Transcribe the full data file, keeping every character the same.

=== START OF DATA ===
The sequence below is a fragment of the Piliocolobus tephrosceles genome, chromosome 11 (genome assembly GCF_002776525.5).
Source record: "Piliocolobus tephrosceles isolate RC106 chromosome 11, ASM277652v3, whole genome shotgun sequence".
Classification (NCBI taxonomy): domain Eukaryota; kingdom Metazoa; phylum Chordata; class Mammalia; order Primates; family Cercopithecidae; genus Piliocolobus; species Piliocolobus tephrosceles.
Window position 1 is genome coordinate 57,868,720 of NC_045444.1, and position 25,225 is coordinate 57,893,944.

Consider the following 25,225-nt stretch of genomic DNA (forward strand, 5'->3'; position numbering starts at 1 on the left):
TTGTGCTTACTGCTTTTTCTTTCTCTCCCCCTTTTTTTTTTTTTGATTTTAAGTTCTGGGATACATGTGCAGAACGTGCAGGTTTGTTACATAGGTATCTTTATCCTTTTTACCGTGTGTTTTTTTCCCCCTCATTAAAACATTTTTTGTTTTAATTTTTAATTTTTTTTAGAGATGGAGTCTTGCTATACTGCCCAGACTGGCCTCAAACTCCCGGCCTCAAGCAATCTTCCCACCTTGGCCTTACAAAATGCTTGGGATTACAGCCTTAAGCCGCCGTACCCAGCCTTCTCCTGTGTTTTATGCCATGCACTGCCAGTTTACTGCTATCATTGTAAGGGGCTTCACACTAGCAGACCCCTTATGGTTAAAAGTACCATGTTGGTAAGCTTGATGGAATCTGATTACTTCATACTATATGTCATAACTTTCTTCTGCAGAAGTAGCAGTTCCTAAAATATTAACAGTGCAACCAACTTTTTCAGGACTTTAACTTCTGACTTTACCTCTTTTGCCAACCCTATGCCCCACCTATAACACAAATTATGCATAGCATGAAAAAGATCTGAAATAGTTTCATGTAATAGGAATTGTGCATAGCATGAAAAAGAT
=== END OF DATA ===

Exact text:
The sequence below is a fragment of the Piliocolobus tephrosceles genome, chromosome 11 (genome assembly GCF_002776525.5).
Source record: "Piliocolobus tephrosceles isolate RC106 chromosome 11, ASM277652v3, whole genome shotgun sequence".
Classification (NCBI taxonomy): domain Eukaryota; kingdom Metazoa; phylum Chordata; class Mammalia; order Primates; family Cercopithecidae; genus Piliocolobus; species Piliocolobus tephrosceles.
Window position 1 is genome coordinate 57,868,720 of NC_045444.1, and position 25,225 is coordinate 57,893,944.

Consider the following 25,225-nt stretch of genomic DNA (forward strand, 5'->3'; position numbering starts at 1 on the left):
TTGTGCTTACTGCTTTTTCTTTCTCTCCCCCTTTTTTTTTTTTTGATTTTAAGTTCTGGGATACATGTGCAGAACGTGCAGGTTTGTTACATAGGTATCTTTATCCTTTTTACCGTGTGTTTTTTTCCCCCTCATTAAAACATTTTTTGTTTTAATTTTTAATTTTTTTTAGAGATGGAGTCTTGCTATACTGCCCAGACTGGCCTCAAACTCCCGGCCTCAAGCAATCTTCCCACCTTGGCCTTACAAAATGCTTGGGATTACAGCCTTAAGCCGCCGTACCCAGCCTTCTCCTGTGTTTTATGCCATGCACTGCCAGTTTACTGCTATCATTGTAAGGGGCTTCACACTAGCAGACCCCTTATGGTTAAAAGTACCATGTTGGTAAGCTTGATGGAATCTGATTACTTCATACTATATGTCATAACTTTCTTCTGCAGAAGTAGCAGTTCCTAAAATATTAACAGTGCAACCAACTTTTTCAGGACTTTAACTTCTGACTTTACCTCTTTTGCCAACCCTATGCCCCACCTATAACACAAATTATGCATAGCATGAAAAAGATCTGAAATAGTTTCATGTAATAGGAATTGTGCATAGCATGAAAAAGAT